Fairy tales have yet to lose their grip on the public imagination. Jack the Giant Slayer aimed to capitalize upon that in 2013, with a big-budget fantasy adventure all about the Jack who scaled the beanstalk and slew the giants found at the top. There's a princess to be saved, a highly coveted crown, and plenty of magical beans. Around $195 million was spent bringing this vision to life, yet the worldwide gross ended up a mere $197 million. The fairy tale-inspired films that led to Jack the Giant Slayer's creation, like Snow White and the Huntsman and Alice in Wonderland, have massively outlasted Jack in the public imagination, despite so-so sequels for both. Reviewers identified many reasons for this failure. For one thing, Jack is a shallow reinterpretation, more interested in glitzy effects than its own story. For another, it's oddly torn between seeking a family audience and a grown-up one. Jack is PG-13, stranded somewhere between being a bloody, Game of Thrones-style affair and a twinkly-eyed tale for tots. Director Bryan Singer reportedly had to tone down the violence, a choice that kept Jack from being R-rated but lingers in the final product, to its detriment. Today, Jack has disappeared behind the clouds, all traces of its beanstalk wiped from the cinematic landscape.

Poseidon was pricey ... and it sank at the box office

Paul Gallico's 1969 novel The Poseidon Adventure has been adapted into three films, the latest of which, 2006's Poseidon, is a remake of the earliest, 1972's The Poseidon Adventure. It's easy to see why the property has proved to be such a rich vein of content. It tells the story of a band of passengers who must survive within a capsized ocean liner until rescue arrives. The simple act of turning a luxurious ship on its head makes for inventive cinema. Stairs, suddenly must be scaled like cliff faces, windows look out into murky ocean depths, and lobbies must be crossed by makeshift zip line. The 1972 Poseidon Adventure was a major hit, winning a Special Achievement Academy Award for Visual Effects and the Academy Award for Best Original Song. A remake seemed like a no-brainer, especially in the post-Titanic world. And 2006's Poseidon bet $160 million on that surefire success ... only to earn a middling $181 million worldwide. Reviews were similarly lackluster, and though the film was nominated for the Academy Award for Best Visual Effects its predecessor once won, it lost to Pirates of the Caribbean: Dead Man's Chest. In the end, Poseidon sunk, leaving few ripples behind in the public's memory.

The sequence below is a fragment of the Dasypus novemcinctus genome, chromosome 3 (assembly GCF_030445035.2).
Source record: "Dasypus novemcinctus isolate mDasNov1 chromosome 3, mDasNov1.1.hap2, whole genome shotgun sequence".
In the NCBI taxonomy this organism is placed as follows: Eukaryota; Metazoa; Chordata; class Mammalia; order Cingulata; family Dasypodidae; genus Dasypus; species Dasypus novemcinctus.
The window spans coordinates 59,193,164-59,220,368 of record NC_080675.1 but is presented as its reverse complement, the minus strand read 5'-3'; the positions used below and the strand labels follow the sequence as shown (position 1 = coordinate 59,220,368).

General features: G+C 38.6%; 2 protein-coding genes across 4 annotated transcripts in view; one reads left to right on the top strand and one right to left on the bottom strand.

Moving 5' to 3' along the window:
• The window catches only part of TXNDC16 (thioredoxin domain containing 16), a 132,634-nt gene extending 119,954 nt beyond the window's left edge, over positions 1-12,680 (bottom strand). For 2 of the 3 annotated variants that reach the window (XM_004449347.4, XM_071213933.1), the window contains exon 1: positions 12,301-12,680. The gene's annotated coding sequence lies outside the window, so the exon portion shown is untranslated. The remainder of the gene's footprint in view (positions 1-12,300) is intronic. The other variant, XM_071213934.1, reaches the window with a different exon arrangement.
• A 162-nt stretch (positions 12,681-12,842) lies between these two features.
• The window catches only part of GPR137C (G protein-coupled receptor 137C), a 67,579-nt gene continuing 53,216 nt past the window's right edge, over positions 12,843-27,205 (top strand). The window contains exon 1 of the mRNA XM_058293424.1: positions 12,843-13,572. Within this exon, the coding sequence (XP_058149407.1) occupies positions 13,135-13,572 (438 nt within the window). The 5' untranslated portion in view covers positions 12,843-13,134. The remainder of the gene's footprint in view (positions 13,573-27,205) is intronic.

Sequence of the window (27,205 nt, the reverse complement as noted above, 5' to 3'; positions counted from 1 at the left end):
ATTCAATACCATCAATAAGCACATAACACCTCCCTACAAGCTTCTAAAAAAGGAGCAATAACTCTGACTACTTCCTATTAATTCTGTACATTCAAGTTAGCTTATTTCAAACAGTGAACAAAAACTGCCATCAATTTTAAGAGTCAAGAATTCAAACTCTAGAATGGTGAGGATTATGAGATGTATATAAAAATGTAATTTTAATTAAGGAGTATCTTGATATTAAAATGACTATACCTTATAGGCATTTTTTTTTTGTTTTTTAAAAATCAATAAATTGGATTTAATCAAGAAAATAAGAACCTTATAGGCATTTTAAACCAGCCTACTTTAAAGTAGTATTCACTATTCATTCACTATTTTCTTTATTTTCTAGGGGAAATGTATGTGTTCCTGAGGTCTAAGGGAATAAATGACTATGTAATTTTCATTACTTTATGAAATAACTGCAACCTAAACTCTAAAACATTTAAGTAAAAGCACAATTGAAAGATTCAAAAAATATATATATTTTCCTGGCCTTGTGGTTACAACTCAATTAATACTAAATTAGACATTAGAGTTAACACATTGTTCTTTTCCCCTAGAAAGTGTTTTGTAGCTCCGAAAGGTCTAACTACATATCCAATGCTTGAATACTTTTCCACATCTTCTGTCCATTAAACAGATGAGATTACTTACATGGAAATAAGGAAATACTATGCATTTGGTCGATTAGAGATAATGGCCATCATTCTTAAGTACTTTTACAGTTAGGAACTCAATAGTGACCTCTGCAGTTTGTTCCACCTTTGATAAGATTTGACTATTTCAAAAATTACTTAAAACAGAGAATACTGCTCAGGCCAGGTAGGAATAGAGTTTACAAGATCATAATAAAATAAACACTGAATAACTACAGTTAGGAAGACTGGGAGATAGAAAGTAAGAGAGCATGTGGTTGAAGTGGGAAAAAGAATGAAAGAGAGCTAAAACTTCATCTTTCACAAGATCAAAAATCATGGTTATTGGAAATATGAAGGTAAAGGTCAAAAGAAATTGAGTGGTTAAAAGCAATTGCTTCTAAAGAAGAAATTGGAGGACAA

The incredibly expensive Treasure Planet didn't earn back any gold

Legendary Disney directors Ron Clements and Jon Musker pitched Treasure Planet way back in 1989, alongside The Little Mermaid. It would take a decade for their sci-fi vision of Robert Louis Stevenson's legendary Treasure Island to be made ... but it would take only a few months to cement it as one of Disney's most infamous failures. To this day, 2002's Treasure Planet is the most expensive traditionally animated film ever made. The $140 million spent making it certainly shows. Its vision of star-flung adventure is dazzling, earning solid reviews and a nomination for the Academy Award for Best Animated Feature. Yet it only brought in $110 million worldwide. Today, it's hard not to see Treasure Planet as a symbol of the end of the Disney Renaissance, that period in which the studio produced megahits like The Lion King and Aladdin. It's unfair, really. Treasure Planet is worth anyone's time, both as a fascinating sci-fi outlier among Disney's fantasy fare and as one of the best Disney movies most people haven't seen. But the box office is cruel, and so Treasure Planet was tossed into the abyss of animated oddities.

Despite its awesome plot, you've probably never heard of Windtalkers

Released in 2002, Windtalkers boasts a killer premise. It's the story of the Navajo code talkers, who used their native languages to keep US military secrets safe from Axis ears. Directed by the legendary John Woo, it's a story that intertwines Native American history, World War II, and espionage into one cinematic package. Yet it failed to join the ranks of beloved WWII movies like Saving Private Ryan and The Great Escape, nor did it land in the tier below, of war movies that aren't classics but still appreciated, a la The Patriot. It slid into obscurity, where it remains. The writing was on the wall from the beginning. Windtalkers bombed at the box office. It made $77 million worldwide on a $115 million budget. Though reviews weren't nightmarishly bad, they weren't exactly ecstatic, either. Windtalkers is a flat movie, derivative of other, better war films even a newbie cinephile can identify. Moreover, despite its subject matter, Windtalkers stars Nicolas Cage stars as Joe Enders, the code talker's white sergeant. It's clear the film believes him to be a necessary entry point for reluctant audiences, but every passing year has only further revealed how foolish a choice this was. Enders takes up valuable time that could've been devoted to the insanely cinematic experiences of the Navajo soldiers themselves, whose code remains the only spoken military code never to have been cracked.